It was 30 years ago today that history was made on the Hawaiian Island of Kaho’olawe.
That's when live fire exercises and target practice on the island officially ended. Here’s what led up to that.
The day after Pearl Harbor was bombed in 1941, the U.S. Military used Kahoʻolawe for target practice: live-fire military exercises -ship to shore shelling, amphibious landings, gunnery practice, torpedo blasting, and bombing.
Fast forward to January 1976, Native Hawaiians staged an occupation of Kahoʻolawe to draw national attention to their call for Congress to grant reparations for the role of the U.S. in the overthrow of the Hawaiian monarchy. Nine persons landed on the island, where they were subsequently arrested and released. This was the start of a wide grassroots movement to stop the bombing of Kahoʻolawe, reclaiming its standing as a sacred Hawaiian island -the Protect Kahoolawe Ohana was born.
On October 22, 1990, President George H.W. Bush issued a memorandum to the Secretary of Defense to immediately “discontinue use of Kahoʻolawe as a weapons range.”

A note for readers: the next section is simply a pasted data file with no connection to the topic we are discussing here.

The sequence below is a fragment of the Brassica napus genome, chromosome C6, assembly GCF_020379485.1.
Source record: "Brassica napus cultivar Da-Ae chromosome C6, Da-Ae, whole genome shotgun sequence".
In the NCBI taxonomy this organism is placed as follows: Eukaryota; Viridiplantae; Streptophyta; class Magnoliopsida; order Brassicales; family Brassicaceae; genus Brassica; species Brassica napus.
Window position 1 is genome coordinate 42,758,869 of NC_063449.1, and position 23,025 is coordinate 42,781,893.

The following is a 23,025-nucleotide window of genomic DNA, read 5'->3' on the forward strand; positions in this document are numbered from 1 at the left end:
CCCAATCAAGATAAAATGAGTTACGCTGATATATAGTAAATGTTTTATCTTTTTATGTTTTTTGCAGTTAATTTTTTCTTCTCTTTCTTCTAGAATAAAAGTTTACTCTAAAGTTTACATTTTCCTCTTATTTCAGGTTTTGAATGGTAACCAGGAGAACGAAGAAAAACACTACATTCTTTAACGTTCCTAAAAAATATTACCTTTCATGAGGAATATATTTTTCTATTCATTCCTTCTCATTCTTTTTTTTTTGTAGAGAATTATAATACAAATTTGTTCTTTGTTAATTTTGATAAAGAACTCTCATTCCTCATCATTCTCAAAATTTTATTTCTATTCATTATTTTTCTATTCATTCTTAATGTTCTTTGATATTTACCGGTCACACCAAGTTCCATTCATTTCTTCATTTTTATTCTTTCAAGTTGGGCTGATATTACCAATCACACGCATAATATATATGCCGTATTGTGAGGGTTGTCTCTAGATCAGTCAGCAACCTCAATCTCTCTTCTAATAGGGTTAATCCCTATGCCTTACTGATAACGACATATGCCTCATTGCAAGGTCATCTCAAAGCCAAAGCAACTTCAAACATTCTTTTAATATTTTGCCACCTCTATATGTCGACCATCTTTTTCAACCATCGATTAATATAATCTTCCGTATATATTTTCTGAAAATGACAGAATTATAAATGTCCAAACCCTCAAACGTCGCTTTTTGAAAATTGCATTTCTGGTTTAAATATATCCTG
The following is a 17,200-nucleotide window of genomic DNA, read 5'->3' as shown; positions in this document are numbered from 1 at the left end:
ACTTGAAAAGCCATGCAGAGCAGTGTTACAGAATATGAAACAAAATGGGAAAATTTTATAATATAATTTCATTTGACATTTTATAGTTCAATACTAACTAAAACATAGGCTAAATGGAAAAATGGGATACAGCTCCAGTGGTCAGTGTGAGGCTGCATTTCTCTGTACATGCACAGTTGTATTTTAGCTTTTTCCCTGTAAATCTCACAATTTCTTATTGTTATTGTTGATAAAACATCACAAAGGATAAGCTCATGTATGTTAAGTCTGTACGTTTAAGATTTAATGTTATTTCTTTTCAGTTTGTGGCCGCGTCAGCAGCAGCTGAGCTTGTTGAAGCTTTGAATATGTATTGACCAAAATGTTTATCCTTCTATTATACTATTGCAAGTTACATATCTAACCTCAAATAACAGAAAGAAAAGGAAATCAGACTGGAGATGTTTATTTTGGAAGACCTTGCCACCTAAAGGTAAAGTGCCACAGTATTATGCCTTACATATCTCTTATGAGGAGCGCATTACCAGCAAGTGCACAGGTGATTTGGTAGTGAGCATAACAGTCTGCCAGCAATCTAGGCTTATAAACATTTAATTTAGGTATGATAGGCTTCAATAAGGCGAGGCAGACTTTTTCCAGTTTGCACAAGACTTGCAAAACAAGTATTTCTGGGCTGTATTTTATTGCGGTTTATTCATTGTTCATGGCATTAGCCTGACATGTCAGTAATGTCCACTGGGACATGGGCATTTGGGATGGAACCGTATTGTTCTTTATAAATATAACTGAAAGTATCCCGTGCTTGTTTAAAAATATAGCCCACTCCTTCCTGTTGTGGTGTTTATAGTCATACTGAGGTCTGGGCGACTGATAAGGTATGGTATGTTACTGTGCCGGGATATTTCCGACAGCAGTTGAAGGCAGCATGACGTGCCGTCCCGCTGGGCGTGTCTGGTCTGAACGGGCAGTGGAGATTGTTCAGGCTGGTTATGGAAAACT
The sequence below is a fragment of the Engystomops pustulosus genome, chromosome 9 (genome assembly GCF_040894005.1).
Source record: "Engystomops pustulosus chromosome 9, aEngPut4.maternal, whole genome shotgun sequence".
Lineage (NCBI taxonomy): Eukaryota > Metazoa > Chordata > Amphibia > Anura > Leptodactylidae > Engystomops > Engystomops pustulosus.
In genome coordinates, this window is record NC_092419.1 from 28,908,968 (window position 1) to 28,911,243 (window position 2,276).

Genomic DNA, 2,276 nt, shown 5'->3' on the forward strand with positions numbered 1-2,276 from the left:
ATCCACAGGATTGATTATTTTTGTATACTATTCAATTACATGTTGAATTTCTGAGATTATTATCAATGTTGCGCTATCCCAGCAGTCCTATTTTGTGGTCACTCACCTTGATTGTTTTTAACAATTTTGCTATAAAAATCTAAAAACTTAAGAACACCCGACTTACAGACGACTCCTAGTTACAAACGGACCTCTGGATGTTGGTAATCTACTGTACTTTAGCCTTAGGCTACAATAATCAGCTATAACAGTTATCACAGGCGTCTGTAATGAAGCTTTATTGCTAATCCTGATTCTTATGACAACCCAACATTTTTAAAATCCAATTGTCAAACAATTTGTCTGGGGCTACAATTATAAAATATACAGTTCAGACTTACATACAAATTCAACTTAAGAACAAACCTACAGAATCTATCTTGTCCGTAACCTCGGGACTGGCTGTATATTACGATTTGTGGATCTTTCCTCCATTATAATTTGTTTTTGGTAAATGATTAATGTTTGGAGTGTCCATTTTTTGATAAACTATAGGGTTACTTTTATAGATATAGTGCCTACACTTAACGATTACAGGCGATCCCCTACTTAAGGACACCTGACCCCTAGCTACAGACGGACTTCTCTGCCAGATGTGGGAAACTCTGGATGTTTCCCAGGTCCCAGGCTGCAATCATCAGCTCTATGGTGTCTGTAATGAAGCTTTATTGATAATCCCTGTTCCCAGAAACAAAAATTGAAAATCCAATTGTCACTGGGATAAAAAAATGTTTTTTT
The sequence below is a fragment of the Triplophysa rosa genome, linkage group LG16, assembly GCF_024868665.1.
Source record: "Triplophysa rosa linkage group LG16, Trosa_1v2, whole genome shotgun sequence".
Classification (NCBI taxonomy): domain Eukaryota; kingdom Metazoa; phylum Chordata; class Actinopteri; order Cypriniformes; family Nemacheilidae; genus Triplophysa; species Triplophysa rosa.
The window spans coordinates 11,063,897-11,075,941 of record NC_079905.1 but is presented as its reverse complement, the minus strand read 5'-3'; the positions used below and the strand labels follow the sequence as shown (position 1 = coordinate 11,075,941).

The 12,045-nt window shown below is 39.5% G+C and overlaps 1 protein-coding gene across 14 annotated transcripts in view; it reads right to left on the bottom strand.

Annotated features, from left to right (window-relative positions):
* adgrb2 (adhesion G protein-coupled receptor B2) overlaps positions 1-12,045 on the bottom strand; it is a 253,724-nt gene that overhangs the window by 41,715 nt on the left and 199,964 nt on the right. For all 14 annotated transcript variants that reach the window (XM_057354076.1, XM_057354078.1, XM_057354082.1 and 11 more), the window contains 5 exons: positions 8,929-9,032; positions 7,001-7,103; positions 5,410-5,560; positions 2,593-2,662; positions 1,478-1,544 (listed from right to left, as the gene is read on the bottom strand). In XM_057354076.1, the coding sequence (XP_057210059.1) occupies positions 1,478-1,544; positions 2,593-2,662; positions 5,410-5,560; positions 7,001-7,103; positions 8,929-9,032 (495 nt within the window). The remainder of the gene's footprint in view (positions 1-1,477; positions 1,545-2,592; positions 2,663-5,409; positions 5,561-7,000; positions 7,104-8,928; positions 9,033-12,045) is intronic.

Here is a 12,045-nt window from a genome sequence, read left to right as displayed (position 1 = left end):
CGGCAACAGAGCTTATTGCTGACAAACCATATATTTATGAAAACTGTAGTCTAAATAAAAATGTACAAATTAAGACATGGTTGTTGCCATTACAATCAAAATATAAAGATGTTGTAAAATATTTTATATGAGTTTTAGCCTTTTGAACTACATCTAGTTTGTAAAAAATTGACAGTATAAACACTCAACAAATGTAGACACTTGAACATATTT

We have a series of audio tapes to play for you today from the UH Manoa Center for Oral History.
Joining us this morning is Derek Kekaulike Mar - who serves as a Native Hawaiian Cultural Advisor providing cultural training for DAWSON and the Hawaiian Native Corporation.
Dawson is a Native Hawaiian-owned business headquartered in Honolulu, with offices across the U.S. and operations worldwide. The DAWSON companies are subsidiaries of the Hawaiian Native Corporation (HNC), and are also underwriters of HPR.
Here to help guide us through some of the voices put together by the Center for Oral History is HPR’s News Director Bill Dorman.
Coming up on Tuesday 10/27/20: Weaving Voices: Stopped the Bombing 30th Anniversary Kahoʻolawe Aloha ʻĀina, Online via Zoom
On October 22, 1990, President George H.W. Bush ordered the Secretary of Defense to stop bombing Kahoʻolawe. Join us in celebrating this 30th anniversary. In this event, first-generation oral histories will weave together with rising generation perspectives. Together we reflect on the Aloha ʻĀina movement that mobilized thousands across the islands to stop the bombing of Kanaloa Kahoʻolawe, sparked a renaissance of Hawaiian culture, language, arts and sciences, and continues to protect sacred Hawaiian lands.
Kaulupono Luʻuwai (3rd Year, UHM, William S. Richardson School of Law), KaipulaumakanioLono Baker (Graduate Student, UHM, Hawaiian Theater)
The RSVP link:
Link to Lei Anuenue Schedule
Link to Protect Kaho'olawe Ohana's Facebook